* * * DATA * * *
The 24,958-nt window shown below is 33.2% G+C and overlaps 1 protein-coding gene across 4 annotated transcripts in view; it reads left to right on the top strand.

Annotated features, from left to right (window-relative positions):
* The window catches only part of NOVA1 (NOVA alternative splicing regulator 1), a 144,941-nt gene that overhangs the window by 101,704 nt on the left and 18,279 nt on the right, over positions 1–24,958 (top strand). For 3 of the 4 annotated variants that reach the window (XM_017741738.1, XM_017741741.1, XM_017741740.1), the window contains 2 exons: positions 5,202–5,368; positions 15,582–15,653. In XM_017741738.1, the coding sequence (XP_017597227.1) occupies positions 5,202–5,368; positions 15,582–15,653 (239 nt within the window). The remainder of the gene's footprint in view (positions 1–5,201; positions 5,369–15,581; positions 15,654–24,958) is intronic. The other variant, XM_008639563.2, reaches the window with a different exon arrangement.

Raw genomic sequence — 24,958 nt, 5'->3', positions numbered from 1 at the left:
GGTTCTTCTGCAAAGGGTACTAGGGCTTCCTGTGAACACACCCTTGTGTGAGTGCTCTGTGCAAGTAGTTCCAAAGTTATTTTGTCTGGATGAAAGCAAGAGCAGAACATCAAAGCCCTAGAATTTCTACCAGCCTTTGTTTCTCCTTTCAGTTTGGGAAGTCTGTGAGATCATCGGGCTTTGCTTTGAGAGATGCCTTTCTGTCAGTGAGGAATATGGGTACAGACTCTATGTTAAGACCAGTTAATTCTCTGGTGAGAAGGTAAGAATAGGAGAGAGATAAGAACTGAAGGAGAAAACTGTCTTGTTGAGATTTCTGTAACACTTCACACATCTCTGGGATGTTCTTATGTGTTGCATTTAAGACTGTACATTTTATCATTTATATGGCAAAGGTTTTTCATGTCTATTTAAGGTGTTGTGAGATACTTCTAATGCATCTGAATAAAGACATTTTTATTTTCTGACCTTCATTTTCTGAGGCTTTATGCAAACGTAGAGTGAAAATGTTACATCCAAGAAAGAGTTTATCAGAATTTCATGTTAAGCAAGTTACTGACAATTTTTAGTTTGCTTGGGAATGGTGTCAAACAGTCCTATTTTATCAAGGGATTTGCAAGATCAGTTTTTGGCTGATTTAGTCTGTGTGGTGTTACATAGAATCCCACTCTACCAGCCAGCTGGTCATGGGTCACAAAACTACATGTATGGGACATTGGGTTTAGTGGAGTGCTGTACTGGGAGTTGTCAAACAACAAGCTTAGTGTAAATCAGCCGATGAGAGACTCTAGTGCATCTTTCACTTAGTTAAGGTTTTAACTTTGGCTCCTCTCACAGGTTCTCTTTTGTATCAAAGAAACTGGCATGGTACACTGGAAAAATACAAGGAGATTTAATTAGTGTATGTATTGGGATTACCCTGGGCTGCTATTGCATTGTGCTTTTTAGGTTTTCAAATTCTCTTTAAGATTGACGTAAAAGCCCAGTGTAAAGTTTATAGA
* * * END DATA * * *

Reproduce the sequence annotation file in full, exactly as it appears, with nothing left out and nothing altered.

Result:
The 24,958-nt window shown below is 33.2% G+C and overlaps 1 protein-coding gene across 4 annotated transcripts in view; it reads left to right on the top strand.

Annotated features, from left to right (window-relative positions):
* The window catches only part of NOVA1 (NOVA alternative splicing regulator 1), a 144,941-nt gene that overhangs the window by 101,704 nt on the left and 18,279 nt on the right, over positions 1–24,958 (top strand). For 3 of the 4 annotated variants that reach the window (XM_017741738.1, XM_017741741.1, XM_017741740.1), the window contains 2 exons: positions 5,202–5,368; positions 15,582–15,653. In XM_017741738.1, the coding sequence (XP_017597227.1) occupies positions 5,202–5,368; positions 15,582–15,653 (239 nt within the window). The remainder of the gene's footprint in view (positions 1–5,201; positions 5,369–15,581; positions 15,654–24,958) is intronic. The other variant, XM_008639563.2, reaches the window with a different exon arrangement.

Raw genomic sequence — 24,958 nt, 5'->3', positions numbered from 1 at the left:
GGTTCTTCTGCAAAGGGTACTAGGGCTTCCTGTGAACACACCCTTGTGTGAGTGCTCTGTGCAAGTAGTTCCAAAGTTATTTTGTCTGGATGAAAGCAAGAGCAGAACATCAAAGCCCTAGAATTTCTACCAGCCTTTGTTTCTCCTTTCAGTTTGGGAAGTCTGTGAGATCATCGGGCTTTGCTTTGAGAGATGCCTTTCTGTCAGTGAGGAATATGGGTACAGACTCTATGTTAAGACCAGTTAATTCTCTGGTGAGAAGGTAAGAATAGGAGAGAGATAAGAACTGAAGGAGAAAACTGTCTTGTTGAGATTTCTGTAACACTTCACACATCTCTGGGATGTTCTTATGTGTTGCATTTAAGACTGTACATTTTATCATTTATATGGCAAAGGTTTTTCATGTCTATTTAAGGTGTTGTGAGATACTTCTAATGCATCTGAATAAAGACATTTTTATTTTCTGACCTTCATTTTCTGAGGCTTTATGCAAACGTAGAGTGAAAATGTTACATCCAAGAAAGAGTTTATCAGAATTTCATGTTAAGCAAGTTACTGACAATTTTTAGTTTGCTTGGGAATGGTGTCAAACAGTCCTATTTTATCAAGGGATTTGCAAGATCAGTTTTTGGCTGATTTAGTCTGTGTGGTGTTACATAGAATCCCACTCTACCAGCCAGCTGGTCATGGGTCACAAAACTACATGTATGGGACATTGGGTTTAGTGGAGTGCTGTACTGGGAGTTGTCAAACAACAAGCTTAGTGTAAATCAGCCGATGAGAGACTCTAGTGCATCTTTCACTTAGTTAAGGTTTTAACTTTGGCTCCTCTCACAGGTTCTCTTTTGTATCAAAGAAACTGGCATGGTACACTGGAAAAATACAAGGAGATTTAATTAGTGTATGTATTGGGATTACCCTGGGCTGCTATTGCATTGTGCTTTTTAGGTTTTCAAATTCTCTTTAAGATTGACGTAAAAGCCCAGTGTAAAGTTTATAGA